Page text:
Visitor levy: those that benefit, must contribute

by Julie White, chief operating officer, Hospitality New Zealand

If you want a better answer, you have to ask a better question. That is the lesson British businesses, politicians and residents have all learnt the hard way since the public were given the chance to vote in a half-baked and badly researched referendum. In the case of Brexit, the question came with very little detail on how the proposal people were voting for or against would actually pan out and be implemented in practice. People did not really understand what they were voting for. As such, a public referendum, whether binding or otherwise, is sometimes not the right question to be asking.

Concern over the quality and clarity of the question asked is just one of many reasons why Hospitality New Zealand is somewhat apprehensive of Queenstown Lakes District Council’s (QLDC) announcement that it would be offering residents a non-binding referendum on whether they want a visitor levy implemented in the region. The issue of underfunding for infrastructure, versus a sustainable tourism economy, are not isolated to QLDC. While this particular referendum speaks to the Queenstown area, both visitor levies and the power of councils to implement them on an ad hoc basis across the country, should be considered as a pressing matter of national concern.

In the example of QLDC, curiously, the council’s announcement of the referendum did not indicate how the levy was to be implemented. At least at the time of writing, transparency on who would be paying the levy, who would be responsible for collecting it, how much the levy would cost, how much the levy would raise, and what exactly beyond “infrastructure” it would be put towards, appeared to have been left up to the voting public’s imagination.

One detail that has become clear is that the referendum is expected to cost in the area of $70,000, which sounds like it could be better put towards, well, infrastructure. QLDC Mayor Jim Boult has said he hopes a levy would raise between $25-40 million. That 40 percent margin of difference suggests that the council have not done their homework, either on how much they need to raise to improve infrastructure, nor on where and how they can raise that figure.

Since the current coalition Government has tied itself up in an election promise to not introduce new taxes, we now see local council’s scrabbling to come up with solutions to a nationwide issue of underfunding for infrastructure that needs a consistent, nationwide, centralised resolution. We are concerned that QLDC could be setting a precedent of local council’s implementing a so called “levy” at will across the country.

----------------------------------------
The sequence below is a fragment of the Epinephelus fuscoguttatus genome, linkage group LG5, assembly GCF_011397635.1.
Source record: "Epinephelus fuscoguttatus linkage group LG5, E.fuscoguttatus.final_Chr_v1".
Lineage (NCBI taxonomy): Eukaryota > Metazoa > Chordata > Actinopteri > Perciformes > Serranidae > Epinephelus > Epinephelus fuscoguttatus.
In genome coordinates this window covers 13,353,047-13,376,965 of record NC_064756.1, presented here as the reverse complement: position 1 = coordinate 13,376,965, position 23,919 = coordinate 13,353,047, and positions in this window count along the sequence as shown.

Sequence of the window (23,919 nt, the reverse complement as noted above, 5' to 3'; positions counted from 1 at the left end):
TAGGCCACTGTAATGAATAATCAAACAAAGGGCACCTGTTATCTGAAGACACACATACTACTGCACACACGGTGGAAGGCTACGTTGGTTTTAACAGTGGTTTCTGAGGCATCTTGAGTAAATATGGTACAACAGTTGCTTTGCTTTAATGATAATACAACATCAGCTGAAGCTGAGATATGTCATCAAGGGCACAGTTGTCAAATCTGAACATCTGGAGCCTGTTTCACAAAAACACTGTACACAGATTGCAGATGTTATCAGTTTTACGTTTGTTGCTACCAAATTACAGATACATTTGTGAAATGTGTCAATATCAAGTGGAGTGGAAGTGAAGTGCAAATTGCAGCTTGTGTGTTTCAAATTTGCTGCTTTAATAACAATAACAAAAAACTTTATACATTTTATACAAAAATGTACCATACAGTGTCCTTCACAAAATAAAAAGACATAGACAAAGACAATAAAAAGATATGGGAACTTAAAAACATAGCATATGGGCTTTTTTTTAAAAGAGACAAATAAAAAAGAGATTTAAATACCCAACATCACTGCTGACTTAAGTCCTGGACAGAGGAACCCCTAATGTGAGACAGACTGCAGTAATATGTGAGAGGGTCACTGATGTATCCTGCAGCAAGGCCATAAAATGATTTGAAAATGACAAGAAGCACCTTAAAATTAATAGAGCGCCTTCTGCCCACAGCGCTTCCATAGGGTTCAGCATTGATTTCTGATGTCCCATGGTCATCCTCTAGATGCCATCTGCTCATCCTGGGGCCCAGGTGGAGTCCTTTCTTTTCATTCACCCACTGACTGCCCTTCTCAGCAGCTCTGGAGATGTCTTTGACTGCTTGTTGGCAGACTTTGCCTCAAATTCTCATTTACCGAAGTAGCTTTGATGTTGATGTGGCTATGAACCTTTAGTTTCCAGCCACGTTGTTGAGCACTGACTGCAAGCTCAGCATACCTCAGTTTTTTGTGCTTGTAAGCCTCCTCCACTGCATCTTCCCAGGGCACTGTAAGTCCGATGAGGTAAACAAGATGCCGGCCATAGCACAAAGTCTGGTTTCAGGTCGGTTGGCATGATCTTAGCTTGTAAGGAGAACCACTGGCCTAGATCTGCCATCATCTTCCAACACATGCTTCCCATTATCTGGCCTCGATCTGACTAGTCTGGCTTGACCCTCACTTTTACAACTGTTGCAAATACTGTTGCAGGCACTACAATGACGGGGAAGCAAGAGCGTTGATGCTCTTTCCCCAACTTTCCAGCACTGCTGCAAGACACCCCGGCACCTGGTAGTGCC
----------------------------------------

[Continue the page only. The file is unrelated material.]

With so little clarity on how this “visitor levy” will pan out, Hospitality New Zealand is concerned on behalf of our accommodation members, as well as the commercial accommodation industry as a whole. We cannot support the council on a levy that is unfairly expected to be collected and administered by one sector alone. In the case of Queenstown, the growth in the residential population (including absentee property owners) is putting as much pressure on resources and infrastructure, as short-term visitors. Everyone benefits from tourism. It brings events, activities, facilities and (more importantly) jobs to the area. Everyone benefits from improved infrastructure. Visitors utilise the benefit of better infrastructure for a day or two. Local residents reap the benefit all year round. Anyone who stands to benefit, must be expected to contribute.

We cannot support this proposal if it places all the cost, risk and onerous responsibility of administering and collecting the levy on to the commercial accommodation sector. If not applied to peer to peer accommodation, it would also widen the already unequal playing field between these two styles of accommodation business. In QLDC, the commercial accommodation sector only receives a 14 percent slice of tourism spend. As a national average, the figure is even lower at just 11 percent. A bed tax would ignore all those businesses (from activities and tours through to the local dairy) that benefit from the other 86 percent of tourism dollars. It also completely ignores that 40 percent of visitors to QLDC are domestic tourists, 30-50 percent of visitors to the area do not even stay overnight, and 25 percent of “visitors” to the area are not there on holiday, but for business, family events such as a wedding, or to visit or care for a relative.

The commercial accommodation sector would of course meet its social obligation of giving back to the community in which it operates. It is what the honest, hard-working and tax-paying accommodation operators that make up our membership already do, and is just one reason why the gap between them and the likes of Airbnb is so wide. What commercial accommodation operators cannot feasibly support is taking on all the cost and work involved, while the other 86 percent reap the rewards and benefit.

Julie White is the chief operating officer of Hospitality New Zealand.